A beloved ceramic sugar bowl drops from the mantelpiece in “The Souvenir Part II,” and for a few seconds, it’s as if the world itself has shattered and split open. All the air is sucked from the room, replaced with a thick, still silence of devastation, apology and irrational fury. It doesn’t last: It’s just a sugar bowl, after all. Its aggrieved owner Rosalind (Tilda Swinton) briskly tidies up the shards, muttering with crisp English restraint that it doesn’t matter at all, and seems not to mean a word of it. Her daughter Julie (Honor Swinton Byrne), the bowl’s accidental assassin, over-grovels in response, and it’s clear she’s not quite saying what she feels either.
Everything is fine and nothing is right in Joanna Hogg’s film, a dazzling, fragile follow-up to her semi-autobiographical coming-of-age stunner from 2019, which ended on the sudden death of Julie’s lover — a tragedy that bleeds through this continuation of her story in ways both blunt and brutally unspoken. How do people who can’t speak plainly about breaking a trinket grieve a human loss? In both cases, pieces are picked up and practically reassembled, minimizing the period of visible, unfixed breakage, as if there’s nothing so important as the appearance of going on.
Embattled film student Julie attempts to filter her grief into a graduation short about the deceased, only to find herself stifled and unstuck: Artistically interpreting what you haven’t emotionally processed is an impossible ask of even the most seasoned creator. But through a fine gauze of fiction and the passage of 30-plus years, Hogg has processed, interpreted and then some. Though fully distinct in its thematic and aesthetic fixations, “The Souvenir Part II” abuts its predecessor to form one of the medium’s most intimate, expressive portraits of the artist as a young woman — a mirror tilted just enough away from the filmmaker that the audience, too, can catch itself in the glass. With A24 once more distributing Stateside, this time off a bow in Directors’ Fortnight at Cannes, “Part II” will surely retain the first film’s select but devoted following.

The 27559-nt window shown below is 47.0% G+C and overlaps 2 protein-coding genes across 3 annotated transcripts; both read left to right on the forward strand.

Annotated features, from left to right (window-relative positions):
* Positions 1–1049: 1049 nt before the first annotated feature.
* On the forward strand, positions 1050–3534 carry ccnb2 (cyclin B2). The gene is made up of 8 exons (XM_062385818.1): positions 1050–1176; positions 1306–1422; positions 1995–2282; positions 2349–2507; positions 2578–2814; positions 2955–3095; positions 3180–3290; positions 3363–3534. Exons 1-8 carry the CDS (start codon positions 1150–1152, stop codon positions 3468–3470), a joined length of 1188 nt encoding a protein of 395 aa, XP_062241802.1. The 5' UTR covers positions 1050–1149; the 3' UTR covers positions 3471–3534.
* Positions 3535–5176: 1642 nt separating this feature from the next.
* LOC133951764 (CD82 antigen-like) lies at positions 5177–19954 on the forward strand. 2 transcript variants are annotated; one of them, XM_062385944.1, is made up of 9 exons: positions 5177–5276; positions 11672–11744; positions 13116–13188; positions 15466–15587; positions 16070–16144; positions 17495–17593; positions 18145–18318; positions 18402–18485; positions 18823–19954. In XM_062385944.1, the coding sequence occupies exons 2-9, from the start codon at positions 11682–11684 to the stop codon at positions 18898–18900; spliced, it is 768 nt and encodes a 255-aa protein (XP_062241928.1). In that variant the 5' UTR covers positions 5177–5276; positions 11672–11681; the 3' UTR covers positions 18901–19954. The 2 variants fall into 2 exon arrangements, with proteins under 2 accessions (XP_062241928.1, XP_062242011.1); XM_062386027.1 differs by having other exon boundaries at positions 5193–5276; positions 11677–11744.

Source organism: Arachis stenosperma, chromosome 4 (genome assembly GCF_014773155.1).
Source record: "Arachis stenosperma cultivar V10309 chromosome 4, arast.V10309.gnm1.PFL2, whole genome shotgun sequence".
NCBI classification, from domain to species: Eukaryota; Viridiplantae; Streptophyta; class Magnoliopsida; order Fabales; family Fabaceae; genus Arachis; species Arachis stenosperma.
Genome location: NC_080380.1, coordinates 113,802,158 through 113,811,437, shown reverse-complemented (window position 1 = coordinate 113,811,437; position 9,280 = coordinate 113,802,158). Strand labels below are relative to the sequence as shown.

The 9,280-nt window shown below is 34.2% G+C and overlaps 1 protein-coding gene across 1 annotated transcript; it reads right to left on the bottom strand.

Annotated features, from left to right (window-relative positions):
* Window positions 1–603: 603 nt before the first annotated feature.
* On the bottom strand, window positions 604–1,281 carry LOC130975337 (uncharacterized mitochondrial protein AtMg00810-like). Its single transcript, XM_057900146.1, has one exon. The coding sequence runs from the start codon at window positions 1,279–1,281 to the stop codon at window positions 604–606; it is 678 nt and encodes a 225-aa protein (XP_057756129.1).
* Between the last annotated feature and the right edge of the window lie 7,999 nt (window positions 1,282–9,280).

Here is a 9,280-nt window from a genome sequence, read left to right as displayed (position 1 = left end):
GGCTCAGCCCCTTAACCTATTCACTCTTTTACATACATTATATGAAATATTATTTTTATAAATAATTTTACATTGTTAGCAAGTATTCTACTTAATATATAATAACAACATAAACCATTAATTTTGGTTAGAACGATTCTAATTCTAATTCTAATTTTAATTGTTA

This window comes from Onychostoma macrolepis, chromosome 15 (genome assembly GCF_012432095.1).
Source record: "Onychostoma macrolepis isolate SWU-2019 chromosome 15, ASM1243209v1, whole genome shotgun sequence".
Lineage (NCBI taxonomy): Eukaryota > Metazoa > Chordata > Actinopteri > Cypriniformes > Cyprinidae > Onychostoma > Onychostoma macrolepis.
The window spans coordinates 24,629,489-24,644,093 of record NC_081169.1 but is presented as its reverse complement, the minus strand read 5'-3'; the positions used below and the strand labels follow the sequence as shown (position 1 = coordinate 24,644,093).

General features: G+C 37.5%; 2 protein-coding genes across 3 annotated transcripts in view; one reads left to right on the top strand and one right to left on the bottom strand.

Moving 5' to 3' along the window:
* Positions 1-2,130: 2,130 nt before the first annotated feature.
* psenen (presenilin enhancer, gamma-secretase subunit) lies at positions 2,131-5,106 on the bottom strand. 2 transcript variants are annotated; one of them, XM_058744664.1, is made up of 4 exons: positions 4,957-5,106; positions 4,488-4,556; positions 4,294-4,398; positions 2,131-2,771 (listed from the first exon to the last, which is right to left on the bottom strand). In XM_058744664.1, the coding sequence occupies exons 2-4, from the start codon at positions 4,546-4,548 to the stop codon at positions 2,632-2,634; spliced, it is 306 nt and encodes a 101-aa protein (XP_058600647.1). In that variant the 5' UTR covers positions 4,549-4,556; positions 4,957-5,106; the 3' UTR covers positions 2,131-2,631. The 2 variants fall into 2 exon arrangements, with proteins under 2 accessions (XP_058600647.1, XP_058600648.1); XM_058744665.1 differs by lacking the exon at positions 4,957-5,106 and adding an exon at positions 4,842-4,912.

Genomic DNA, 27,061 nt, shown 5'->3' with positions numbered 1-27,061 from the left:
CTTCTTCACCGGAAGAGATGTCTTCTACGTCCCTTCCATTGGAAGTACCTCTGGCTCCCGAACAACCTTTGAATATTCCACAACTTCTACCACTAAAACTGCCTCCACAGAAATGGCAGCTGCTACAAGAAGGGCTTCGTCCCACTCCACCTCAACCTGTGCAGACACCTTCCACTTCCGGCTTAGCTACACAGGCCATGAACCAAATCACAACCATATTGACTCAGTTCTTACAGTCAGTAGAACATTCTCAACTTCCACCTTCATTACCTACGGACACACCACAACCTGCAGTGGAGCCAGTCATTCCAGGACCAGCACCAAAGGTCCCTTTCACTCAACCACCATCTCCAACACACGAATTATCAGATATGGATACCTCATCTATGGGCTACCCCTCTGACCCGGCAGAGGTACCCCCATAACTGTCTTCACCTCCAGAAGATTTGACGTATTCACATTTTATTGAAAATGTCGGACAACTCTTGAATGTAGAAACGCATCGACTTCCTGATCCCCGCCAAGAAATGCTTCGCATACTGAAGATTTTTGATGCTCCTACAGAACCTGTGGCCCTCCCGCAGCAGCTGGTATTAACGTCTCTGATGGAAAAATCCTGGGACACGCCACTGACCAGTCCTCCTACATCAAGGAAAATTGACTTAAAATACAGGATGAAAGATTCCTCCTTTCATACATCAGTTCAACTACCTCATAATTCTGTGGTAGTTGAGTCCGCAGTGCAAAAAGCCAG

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“I don’t want to show life as it plays out in real time,” a frustrated Julie says to a uniformly male, middle-aged panel of film school teachers, as they ruthlessly pick apart her graduation film treatment. “I want to show life as I experience it.” Keen-eared fans of “The Souvenir” will recognize the line as a paraphrase of one spoken by her late boyfriend Anthony (so brilliantly played by Tom Burke in the first film, and a conspicuously absent ghost of a presence here). “We don’t want to see life played out as it is, we want to see it as it is experienced in this soft machine,” he told her, after she fumblingly explained her idea for a social realist film about working-class life in the Sunderland docks.
Julie’s creative 180-degree turn — the Sunderland script has been dropped, to her tutors’ consternation, as her gaze turns inward — may seem a sign of increased, self-aware maturity, but it also points to a certain porousness in the upper-class 24-year-old’s sheltered worldview. Anthony may be dead of a heroin overdose, but she remains in thrall to him, awestruck and grief-stricken at once.